It was exactly the play South Puget Sound Community College (SPSCC) men’s basketball coach Jonathan Willis was wanting out of freshman forward Justin Hicks.
During the Clippers’ third game of the season, Hicks, who had been quiet during his first two career contests in the collegiate ranks, effortlessly stole the ball, glided down the court and threw down an emphatic dunk. “It was a thing of beauty,” Willis said about Hicks’ athletic prowess on the play. “We try to encourage him to be a player out there without any restraint and he finally showed it.”
That he did, but it wasn’t the only big play Hicks made during the game as he came off the bench to score 13 points, helping SPSCC notch its first win of the season, a 97-93 triumph over Whatcom Community College.
The Black Hills High School product hasn’t slowed down since. “Justin is displaying more confidence in the classroom and on the court. We have challenged him to be great and he knows we will not accept average from him,” Willis said. “Justin has a desire to get things right. This can often times make him be hard on himself, but he is learning the value of being disciplined and executing at a high level.”
The 6-foot-7 Hicks followed up his strong performance against Whatcom by registering his first double-double of his young career, scoring 21 points on 9-of-15 accuracy from the field and pulling down 10 rebounds against Edmonds College. “That was definitely (the game) where I proved to myself I could play at this level,” Hicks said.
Hicks entered college with a strong high school resume. A multiple-time all-league selection at Black Hills, he was a key contributor in helping the Wolves advance to the state playoffs for the first time in school history, accomplishing the feat during his junior season as Black Hills placed fourth at the Class 2A state tournament.
The successful state run during his junior season featured a 21-point, 15-rebound performance in a game that knocked out crosstown-rival Tumwater, preventing the Thunderbirds from collecting a trophy and marking, arguably, the biggest win in program history.
A repeat trip to state, however, wasn’t to be as postseason play was cancelled due to the COVID-19 pandemic during his senior season, but Hicks’s reputation as one of the school’s premier players was already well established.
Less than three months later, Hicks was participating in his first practice at SPSCC. It didn’t take him long to see just how more advanced the game had become.
“I came in thinking I was just going to do my thing, but there were moments early during practices where I realized this was a completely different level of basketball,” Hicks said. “Everyone on the team is really athletic. It doesn’t matter who’s on the court, everyone can play.”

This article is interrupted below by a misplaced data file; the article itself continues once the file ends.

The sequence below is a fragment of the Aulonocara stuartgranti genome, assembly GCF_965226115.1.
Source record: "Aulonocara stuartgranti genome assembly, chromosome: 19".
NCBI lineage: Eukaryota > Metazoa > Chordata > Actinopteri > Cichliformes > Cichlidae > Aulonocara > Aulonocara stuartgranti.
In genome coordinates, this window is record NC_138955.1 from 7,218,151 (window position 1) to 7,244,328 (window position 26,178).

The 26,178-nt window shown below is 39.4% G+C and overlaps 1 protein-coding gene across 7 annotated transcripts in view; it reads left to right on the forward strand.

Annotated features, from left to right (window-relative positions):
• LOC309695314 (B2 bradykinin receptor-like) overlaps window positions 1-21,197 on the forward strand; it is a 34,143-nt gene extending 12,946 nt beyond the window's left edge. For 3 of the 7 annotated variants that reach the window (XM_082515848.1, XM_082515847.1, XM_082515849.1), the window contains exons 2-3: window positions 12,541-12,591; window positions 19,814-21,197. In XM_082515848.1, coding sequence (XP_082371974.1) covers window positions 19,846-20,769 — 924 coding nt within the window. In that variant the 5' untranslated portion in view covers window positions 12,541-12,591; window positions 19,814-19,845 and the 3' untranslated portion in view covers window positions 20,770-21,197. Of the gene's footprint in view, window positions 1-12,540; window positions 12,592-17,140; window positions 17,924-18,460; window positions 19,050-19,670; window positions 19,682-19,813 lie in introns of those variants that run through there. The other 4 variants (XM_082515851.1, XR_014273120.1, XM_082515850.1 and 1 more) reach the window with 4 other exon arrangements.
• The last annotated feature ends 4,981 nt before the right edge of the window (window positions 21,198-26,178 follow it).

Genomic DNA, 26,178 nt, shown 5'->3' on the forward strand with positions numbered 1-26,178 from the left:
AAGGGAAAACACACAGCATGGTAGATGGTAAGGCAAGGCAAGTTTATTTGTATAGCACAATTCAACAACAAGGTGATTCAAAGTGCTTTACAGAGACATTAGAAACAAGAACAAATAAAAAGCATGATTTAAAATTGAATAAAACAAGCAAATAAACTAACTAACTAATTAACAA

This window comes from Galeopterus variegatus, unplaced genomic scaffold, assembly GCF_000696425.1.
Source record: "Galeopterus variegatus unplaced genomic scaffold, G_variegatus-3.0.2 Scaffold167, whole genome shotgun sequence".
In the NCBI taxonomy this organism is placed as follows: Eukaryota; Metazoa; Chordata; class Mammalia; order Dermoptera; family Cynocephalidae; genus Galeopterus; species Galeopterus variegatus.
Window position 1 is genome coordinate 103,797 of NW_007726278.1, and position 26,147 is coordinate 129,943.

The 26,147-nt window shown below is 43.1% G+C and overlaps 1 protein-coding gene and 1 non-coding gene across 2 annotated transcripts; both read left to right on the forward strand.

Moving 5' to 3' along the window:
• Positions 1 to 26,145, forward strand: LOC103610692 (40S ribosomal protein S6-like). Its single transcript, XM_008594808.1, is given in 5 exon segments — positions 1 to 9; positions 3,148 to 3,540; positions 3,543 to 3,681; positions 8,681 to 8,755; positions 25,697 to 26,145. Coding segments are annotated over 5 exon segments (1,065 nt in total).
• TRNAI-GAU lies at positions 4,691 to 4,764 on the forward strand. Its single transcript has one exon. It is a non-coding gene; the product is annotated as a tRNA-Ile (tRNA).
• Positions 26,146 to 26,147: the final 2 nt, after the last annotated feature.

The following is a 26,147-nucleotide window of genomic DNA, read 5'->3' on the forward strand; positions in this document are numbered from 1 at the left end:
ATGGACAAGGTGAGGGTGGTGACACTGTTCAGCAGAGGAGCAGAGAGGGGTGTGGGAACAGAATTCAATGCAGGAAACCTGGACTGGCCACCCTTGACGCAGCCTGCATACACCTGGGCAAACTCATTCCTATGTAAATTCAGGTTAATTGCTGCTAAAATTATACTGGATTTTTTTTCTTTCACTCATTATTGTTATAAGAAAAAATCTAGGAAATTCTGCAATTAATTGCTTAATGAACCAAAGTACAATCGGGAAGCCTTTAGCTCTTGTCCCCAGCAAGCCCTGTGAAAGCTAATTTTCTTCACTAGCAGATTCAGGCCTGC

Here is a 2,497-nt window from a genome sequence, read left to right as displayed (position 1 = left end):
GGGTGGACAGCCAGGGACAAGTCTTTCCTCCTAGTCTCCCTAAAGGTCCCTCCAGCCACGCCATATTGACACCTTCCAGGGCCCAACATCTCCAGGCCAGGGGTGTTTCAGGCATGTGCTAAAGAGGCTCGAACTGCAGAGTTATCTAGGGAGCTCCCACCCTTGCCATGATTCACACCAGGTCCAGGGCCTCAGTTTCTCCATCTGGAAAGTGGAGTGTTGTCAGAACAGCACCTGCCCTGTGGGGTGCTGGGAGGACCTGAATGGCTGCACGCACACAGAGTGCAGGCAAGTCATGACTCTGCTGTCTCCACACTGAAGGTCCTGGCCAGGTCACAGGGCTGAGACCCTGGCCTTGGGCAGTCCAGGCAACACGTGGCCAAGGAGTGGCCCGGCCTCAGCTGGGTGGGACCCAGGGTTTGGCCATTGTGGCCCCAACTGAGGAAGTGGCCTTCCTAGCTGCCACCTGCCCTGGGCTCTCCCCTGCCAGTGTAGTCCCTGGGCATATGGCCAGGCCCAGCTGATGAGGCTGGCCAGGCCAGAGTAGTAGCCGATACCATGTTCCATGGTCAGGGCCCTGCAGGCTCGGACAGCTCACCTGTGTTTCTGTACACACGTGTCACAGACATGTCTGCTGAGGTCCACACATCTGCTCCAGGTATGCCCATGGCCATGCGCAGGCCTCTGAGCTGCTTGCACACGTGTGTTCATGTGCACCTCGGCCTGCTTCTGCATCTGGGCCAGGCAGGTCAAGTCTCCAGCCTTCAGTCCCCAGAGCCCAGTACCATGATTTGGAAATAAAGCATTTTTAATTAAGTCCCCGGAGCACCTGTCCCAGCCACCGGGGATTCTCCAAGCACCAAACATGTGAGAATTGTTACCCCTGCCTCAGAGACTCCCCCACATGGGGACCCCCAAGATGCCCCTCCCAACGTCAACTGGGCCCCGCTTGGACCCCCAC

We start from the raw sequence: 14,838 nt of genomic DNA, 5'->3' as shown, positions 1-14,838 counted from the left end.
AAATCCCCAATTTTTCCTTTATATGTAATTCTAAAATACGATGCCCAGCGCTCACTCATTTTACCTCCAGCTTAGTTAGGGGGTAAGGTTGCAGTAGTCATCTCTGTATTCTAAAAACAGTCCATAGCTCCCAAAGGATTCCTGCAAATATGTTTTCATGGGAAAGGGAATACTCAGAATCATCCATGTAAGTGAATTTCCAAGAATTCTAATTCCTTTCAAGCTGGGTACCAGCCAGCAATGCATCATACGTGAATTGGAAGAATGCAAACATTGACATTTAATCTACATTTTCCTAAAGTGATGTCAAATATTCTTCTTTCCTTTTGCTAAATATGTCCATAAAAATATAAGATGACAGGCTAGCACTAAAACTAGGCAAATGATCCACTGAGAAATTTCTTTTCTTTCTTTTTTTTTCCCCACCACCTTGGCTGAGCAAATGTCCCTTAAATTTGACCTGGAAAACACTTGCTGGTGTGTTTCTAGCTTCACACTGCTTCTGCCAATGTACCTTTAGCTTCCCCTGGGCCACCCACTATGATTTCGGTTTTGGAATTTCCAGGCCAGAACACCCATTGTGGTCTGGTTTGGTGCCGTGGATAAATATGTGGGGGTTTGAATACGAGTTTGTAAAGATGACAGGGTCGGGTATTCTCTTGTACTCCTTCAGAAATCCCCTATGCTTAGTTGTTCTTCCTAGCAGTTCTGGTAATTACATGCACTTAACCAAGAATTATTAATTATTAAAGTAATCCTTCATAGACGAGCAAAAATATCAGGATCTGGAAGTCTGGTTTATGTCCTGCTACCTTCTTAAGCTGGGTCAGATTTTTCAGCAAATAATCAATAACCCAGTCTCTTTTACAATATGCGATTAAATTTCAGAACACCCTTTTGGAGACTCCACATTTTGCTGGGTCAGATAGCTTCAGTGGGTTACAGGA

Sure, that Clippers’ practice was eye-opening, but it simply made Hicks even more determined to put in the work and improve every day.
“The [college] game is so much faster,” Hicks said. “I’m just trying to play at my own place. I just want to play hard and play smart all the time. I know I am capable of that.”
Hicks has done just that. Playing his way into the starting lineup, he has scored double digits in five out of the last six games, highlighted by a career-high 23 points on the road against Whatcom.
He ranks second on the team in scoring (12.6 ppg) and rebounding (5.6 rpg) while shooting 58.6 percent from the field.
“Justin Hicks is an outstanding young man, and leader on our team and in his community,” Willis said. “If you’re looking for a long athletic guy to come in and compete, then don’t look any further. I think Justin will continue to improve his footwork and become more comfortable on the wing. I think he will be paid to play basketball professionally one day.”
Before that happens, Hicks and the Clippers will begin their quest towards another Northwest Athletic Conference tournament berth for the program when they open West Region play at home against Highline College on Wednesday, January 19.
“The season is becoming more fun,” said Hicks, who is joined on the SPSCC roster by former Black Hills teammate Zach Crumbly. “We’re learning. We are a very young team. Half of us our true freshmen, but things are coming along. We just need to lock in, buy in as a team, which I think we’ve been doing over the past few weeks.”